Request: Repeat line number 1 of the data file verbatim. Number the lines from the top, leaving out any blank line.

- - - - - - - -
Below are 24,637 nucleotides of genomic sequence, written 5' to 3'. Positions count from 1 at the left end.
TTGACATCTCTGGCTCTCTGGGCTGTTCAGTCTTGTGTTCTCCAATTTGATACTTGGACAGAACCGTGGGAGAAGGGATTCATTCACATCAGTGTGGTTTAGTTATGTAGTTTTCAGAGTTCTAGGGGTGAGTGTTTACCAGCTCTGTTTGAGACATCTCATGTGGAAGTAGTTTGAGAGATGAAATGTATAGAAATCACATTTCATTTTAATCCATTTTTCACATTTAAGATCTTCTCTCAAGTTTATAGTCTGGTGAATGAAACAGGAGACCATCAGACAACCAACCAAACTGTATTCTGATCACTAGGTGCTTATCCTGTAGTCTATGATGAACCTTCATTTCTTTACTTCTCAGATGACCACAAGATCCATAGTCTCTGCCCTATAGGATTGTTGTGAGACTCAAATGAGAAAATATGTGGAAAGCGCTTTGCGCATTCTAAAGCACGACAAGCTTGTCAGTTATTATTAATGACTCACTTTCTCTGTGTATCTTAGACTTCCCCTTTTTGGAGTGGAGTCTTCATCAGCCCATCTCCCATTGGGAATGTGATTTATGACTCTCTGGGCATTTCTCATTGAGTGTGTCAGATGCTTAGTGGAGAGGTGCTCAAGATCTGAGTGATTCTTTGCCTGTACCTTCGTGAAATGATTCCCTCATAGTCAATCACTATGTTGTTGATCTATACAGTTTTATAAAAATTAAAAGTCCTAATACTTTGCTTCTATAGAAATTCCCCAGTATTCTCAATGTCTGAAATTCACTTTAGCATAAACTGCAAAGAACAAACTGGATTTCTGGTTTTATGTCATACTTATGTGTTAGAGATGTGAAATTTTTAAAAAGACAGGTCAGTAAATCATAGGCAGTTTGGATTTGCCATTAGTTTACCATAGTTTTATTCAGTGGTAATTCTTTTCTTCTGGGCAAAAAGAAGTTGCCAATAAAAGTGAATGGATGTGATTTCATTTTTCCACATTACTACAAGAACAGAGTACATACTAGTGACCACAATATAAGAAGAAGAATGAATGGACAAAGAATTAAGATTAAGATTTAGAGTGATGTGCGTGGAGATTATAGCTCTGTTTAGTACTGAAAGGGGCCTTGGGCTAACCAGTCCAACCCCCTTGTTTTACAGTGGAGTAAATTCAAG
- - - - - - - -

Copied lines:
Below are 24,637 nucleotides of genomic sequence, written 5' to 3'. Positions count from 1 at the left end.